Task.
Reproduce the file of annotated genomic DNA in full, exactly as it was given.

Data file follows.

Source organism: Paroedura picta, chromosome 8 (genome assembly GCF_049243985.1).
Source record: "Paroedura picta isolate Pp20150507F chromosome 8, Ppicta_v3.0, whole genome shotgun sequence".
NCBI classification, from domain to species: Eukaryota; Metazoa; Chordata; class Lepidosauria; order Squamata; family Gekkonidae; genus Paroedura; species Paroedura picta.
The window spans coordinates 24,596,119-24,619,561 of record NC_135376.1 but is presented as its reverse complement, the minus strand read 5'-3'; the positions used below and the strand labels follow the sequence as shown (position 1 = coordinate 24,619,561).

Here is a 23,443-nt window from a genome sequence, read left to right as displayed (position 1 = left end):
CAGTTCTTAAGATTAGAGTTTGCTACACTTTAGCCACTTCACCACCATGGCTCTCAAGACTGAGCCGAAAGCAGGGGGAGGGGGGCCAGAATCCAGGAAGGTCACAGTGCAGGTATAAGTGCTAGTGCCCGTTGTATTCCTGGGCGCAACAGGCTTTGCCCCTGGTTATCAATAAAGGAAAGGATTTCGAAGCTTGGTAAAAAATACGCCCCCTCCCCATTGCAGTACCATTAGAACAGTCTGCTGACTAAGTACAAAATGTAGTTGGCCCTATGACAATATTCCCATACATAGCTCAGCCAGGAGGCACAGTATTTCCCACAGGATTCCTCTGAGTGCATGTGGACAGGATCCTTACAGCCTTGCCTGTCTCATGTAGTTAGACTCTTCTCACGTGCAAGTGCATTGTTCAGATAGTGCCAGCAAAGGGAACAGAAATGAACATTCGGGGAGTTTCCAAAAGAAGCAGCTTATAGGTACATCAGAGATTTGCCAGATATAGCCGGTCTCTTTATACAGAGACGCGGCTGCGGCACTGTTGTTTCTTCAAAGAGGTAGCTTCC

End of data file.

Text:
Source organism: Paroedura picta, chromosome 8 (genome assembly GCF_049243985.1).
Source record: "Paroedura picta isolate Pp20150507F chromosome 8, Ppicta_v3.0, whole genome shotgun sequence".
NCBI classification, from domain to species: Eukaryota; Metazoa; Chordata; class Lepidosauria; order Squamata; family Gekkonidae; genus Paroedura; species Paroedura picta.
The window spans coordinates 24,596,119-24,619,561 of record NC_135376.1 but is presented as its reverse complement, the minus strand read 5'-3'; the positions used below and the strand labels follow the sequence as shown (position 1 = coordinate 24,619,561).

Here is a 23,443-nt window from a genome sequence, read left to right as displayed (position 1 = left end):
CAGTTCTTAAGATTAGAGTTTGCTACACTTTAGCCACTTCACCACCATGGCTCTCAAGACTGAGCCGAAAGCAGGGGGAGGGGGGCCAGAATCCAGGAAGGTCACAGTGCAGGTATAAGTGCTAGTGCCCGTTGTATTCCTGGGCGCAACAGGCTTTGCCCCTGGTTATCAATAAAGGAAAGGATTTCGAAGCTTGGTAAAAAATACGCCCCCTCCCCATTGCAGTACCATTAGAACAGTCTGCTGACTAAGTACAAAATGTAGTTGGCCCTATGACAATATTCCCATACATAGCTCAGCCAGGAGGCACAGTATTTCCCACAGGATTCCTCTGAGTGCATGTGGACAGGATCCTTACAGCCTTGCCTGTCTCATGTAGTTAGACTCTTCTCACGTGCAAGTGCATTGTTCAGATAGTGCCAGCAAAGGGAACAGAAATGAACATTCGGGGAGTTTCCAAAAGAAGCAGCTTATAGGTACATCAGAGATTTGCCAGATATAGCCGGTCTCTTTATACAGAGACGCGGCTGCGGCACTGTTGTTTCTTCAAAGAGGTAGCTTCC